PLA case study #2: Charlotte Weinberg, Executive Director, Safe Ground.
What does Safe Ground do?
Safe Ground designs and delivers arts- based programmes for groups of people in prison and community settings. Our work focuses on relationships, parenting and identity and uses creative, therapeutic models to engage, encourage and enable people's critical thinking and reflection. Our methodology is very well researched and we have evidence to demonstrate how effectively our programmes engage people who often don't access education in a traditional sense and who are unlikely to use other services. Taking part in a Safe Ground programme has an impact on reoffending rates and improving family ties and relationships. Our work strengthens people's abilities to relate, be they people in prison, Prison Officers, family or community members.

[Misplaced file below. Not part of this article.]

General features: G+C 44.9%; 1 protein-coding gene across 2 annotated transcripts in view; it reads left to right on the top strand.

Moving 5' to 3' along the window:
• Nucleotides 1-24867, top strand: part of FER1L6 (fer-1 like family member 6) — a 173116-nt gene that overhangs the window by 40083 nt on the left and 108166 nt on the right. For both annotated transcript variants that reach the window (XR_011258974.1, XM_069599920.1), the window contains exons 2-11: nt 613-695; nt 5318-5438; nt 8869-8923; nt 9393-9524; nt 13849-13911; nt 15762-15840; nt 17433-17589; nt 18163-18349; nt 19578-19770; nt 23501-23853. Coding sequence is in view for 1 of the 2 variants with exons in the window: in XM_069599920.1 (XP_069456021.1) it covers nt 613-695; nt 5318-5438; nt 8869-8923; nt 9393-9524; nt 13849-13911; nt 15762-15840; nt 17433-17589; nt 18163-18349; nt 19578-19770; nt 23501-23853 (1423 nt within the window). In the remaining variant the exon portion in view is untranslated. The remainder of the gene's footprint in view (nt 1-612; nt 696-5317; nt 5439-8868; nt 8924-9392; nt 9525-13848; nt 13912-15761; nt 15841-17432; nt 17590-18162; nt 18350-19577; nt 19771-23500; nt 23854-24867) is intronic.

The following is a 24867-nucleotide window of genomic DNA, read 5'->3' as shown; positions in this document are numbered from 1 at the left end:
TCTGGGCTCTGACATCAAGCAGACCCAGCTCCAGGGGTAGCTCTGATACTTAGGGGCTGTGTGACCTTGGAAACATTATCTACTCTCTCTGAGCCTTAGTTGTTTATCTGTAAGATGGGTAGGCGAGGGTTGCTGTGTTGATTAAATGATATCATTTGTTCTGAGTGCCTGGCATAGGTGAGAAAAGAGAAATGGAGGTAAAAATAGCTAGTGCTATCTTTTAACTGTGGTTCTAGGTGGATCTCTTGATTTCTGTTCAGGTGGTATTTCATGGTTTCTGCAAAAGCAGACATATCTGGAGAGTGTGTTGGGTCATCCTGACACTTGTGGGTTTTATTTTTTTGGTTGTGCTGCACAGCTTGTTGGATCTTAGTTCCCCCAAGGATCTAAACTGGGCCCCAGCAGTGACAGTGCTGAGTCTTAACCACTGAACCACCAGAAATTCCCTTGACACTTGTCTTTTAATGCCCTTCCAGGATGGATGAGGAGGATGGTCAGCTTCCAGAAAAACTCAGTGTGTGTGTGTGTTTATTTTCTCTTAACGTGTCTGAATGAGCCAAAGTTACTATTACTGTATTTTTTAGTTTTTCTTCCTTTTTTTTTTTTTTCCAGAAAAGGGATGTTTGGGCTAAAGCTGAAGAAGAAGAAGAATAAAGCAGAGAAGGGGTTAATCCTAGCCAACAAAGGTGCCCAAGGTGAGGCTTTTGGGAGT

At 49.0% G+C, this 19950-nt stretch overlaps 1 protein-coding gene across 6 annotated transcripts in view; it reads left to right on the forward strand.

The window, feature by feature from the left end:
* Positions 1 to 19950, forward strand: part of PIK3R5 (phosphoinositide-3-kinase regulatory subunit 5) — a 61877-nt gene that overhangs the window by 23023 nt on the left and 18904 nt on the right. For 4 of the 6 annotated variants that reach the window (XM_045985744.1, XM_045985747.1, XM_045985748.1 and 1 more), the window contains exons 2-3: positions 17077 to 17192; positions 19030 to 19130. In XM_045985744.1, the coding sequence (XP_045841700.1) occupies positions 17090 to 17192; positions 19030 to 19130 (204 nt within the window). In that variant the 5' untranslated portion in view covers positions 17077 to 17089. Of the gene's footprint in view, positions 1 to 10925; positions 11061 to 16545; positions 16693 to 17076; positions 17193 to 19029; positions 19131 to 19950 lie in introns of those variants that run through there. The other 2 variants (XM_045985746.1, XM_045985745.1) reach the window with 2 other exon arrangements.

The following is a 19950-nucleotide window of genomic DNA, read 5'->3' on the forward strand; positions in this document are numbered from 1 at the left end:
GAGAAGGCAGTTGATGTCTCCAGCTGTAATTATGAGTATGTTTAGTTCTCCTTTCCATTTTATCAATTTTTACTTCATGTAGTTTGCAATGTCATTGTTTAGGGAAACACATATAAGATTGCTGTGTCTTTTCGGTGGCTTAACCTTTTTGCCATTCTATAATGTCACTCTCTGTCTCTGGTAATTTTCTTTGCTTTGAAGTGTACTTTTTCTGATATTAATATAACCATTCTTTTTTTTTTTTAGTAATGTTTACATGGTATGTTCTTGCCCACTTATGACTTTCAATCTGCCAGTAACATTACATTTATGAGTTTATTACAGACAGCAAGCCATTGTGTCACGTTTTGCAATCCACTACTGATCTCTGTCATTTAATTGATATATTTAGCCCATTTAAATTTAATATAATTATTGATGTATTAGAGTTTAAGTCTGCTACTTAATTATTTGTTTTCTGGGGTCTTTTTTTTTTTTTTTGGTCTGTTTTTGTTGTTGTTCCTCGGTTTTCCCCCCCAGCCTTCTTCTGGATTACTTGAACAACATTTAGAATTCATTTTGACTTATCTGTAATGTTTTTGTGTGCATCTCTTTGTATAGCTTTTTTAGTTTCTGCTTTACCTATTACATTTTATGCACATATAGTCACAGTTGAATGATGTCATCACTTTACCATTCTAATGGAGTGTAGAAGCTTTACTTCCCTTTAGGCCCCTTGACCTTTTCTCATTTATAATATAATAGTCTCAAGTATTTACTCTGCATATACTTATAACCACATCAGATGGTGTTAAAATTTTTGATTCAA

Why is this important?
Our work is important for various reasons. Prison is a very authoritarian and by its nature, oppressive environment- creating the space with people to think, challenge themselves and each other constructively, develop new ways of experiencing relationships and trust, friendship, support and achievement can all be vitally important. Our work gives participants opportunities to experiment with new ways of thinking, to experience other people's perspectives and to use character and drama to 'rehearse' experiences or alternative responses. We believe our work is important because it offers a genuine opportunity for people to experience conflict in positive ways, to engage in meaningful group work and to transform often long held negatively expressed opinions and beliefs into strengths, qualities and clear assets.